The United States population is undoubtedly diverse. In the last 20 years, there were huge increases in the percentage of women, immigrants, and people from various ethnic groups and different cultural backgrounds. Fifty percent of America's workforce is now of another ethnicity or culture! In some areas of California, multicultural workers comprise 70 percent of the workforce. In Oxnard, or Santa Ana, California, Laredo, Texas, El Paso, Texas, and other U.S. Cities, multicultural workers account for 90 percent of the workforce. There are staggering increases—700- 900%—of multicultural populations in Tennessee, Georgia, Iowa, and other places.
For government and corporations to be competitive, innovative, and to secure and keep a market share, it is imperative to recruit, engage and retain a diverse workforce. Building a diverse workforce brings the energy and the creativity to the workforce. An environment of inclusion, where people feel valued and integrated into a company’s mission and vision regardless of their cultural backgrounds will lead to greater productivity. The dimensions of diversity are used as resources for success and growth by government and corporations.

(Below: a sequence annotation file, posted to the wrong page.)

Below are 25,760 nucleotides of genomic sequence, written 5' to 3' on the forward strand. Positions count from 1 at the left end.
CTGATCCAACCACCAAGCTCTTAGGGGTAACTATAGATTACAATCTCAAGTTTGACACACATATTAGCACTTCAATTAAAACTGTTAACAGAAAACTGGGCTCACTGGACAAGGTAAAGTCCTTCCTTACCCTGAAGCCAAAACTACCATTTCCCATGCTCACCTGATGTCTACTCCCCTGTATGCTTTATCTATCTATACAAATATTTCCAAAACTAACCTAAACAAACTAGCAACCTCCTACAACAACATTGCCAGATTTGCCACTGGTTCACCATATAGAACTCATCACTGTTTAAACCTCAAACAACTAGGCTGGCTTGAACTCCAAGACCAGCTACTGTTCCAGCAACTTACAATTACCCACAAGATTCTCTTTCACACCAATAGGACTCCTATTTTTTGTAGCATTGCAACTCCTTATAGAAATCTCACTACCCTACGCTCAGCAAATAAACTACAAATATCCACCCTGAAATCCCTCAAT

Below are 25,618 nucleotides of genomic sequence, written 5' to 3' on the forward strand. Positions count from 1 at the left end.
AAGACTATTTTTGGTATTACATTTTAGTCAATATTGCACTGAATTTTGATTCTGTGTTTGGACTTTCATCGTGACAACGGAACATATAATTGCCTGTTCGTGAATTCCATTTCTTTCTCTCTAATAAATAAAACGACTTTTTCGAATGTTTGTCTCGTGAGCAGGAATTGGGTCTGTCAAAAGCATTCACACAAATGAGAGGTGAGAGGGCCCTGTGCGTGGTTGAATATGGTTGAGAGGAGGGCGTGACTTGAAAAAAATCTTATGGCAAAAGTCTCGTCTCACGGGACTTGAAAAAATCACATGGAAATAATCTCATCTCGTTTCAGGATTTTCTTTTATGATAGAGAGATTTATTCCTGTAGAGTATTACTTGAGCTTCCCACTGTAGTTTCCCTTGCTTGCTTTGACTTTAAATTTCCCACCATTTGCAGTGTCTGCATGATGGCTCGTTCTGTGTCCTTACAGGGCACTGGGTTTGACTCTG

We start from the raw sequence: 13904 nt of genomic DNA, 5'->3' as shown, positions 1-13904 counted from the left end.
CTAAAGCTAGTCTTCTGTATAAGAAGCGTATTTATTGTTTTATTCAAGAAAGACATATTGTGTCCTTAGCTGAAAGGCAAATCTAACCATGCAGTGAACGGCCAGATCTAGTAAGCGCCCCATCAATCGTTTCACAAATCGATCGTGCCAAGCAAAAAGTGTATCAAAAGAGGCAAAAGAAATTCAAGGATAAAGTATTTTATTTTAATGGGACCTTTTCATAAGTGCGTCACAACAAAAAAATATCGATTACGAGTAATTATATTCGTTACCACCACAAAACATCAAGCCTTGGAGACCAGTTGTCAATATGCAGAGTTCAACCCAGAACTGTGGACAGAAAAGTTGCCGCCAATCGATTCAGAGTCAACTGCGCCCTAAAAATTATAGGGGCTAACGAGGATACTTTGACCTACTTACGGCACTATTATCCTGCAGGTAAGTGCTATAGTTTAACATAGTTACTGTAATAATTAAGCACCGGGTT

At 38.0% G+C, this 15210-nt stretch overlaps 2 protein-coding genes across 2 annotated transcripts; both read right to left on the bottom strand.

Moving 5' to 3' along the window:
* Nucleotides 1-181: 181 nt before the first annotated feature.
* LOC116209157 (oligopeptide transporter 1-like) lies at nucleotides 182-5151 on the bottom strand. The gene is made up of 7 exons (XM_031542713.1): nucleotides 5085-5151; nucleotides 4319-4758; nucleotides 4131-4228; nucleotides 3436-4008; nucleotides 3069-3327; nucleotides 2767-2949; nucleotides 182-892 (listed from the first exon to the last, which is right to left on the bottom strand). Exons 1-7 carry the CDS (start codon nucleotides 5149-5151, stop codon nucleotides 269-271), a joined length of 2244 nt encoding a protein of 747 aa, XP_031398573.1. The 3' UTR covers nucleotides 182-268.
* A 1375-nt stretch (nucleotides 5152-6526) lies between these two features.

To be able to create a diverse pool of candidates, a company has to go to where the candidates are.
Colleges historically have large numbers of women and people from different cultural, ethnic and racial backgrounds.
Career days at middle and high schools in racially diverse areas is another outlet to discuss the benefits of working for your organization and your industry—get people interested in the field before they go to college.
Suppliers and vendors that champion diversity should be encouraged and are likely to help funnel a steady number of high-qualified and diverse candidates.
An internal system that informs employees of available positions would help spread the word and attract new candidates. The hiring process would need to be simplified to encourage new prospective employees.
It goes without saying that hiring should be based on qualifications and not on comfort level. But it is easier said than done. Humans tend to empathize with those they feel close to, those that resemble themselves. This notion needs to be understood intellectually, but also be practiced daily in the field.
The definition of effective leadership qualities needs to be reviewed. One has to be mindful of biases about other cultures, communication styles, and decision-making processes to not interfere with a recruiting and the hiring decision.
One way for an organization to develop an in-house diversified pool of talent is to continually mentor people who are from different cultural or ethnic backgrounds and to incorporate ideas from other cultures to solve problems and be more innovative.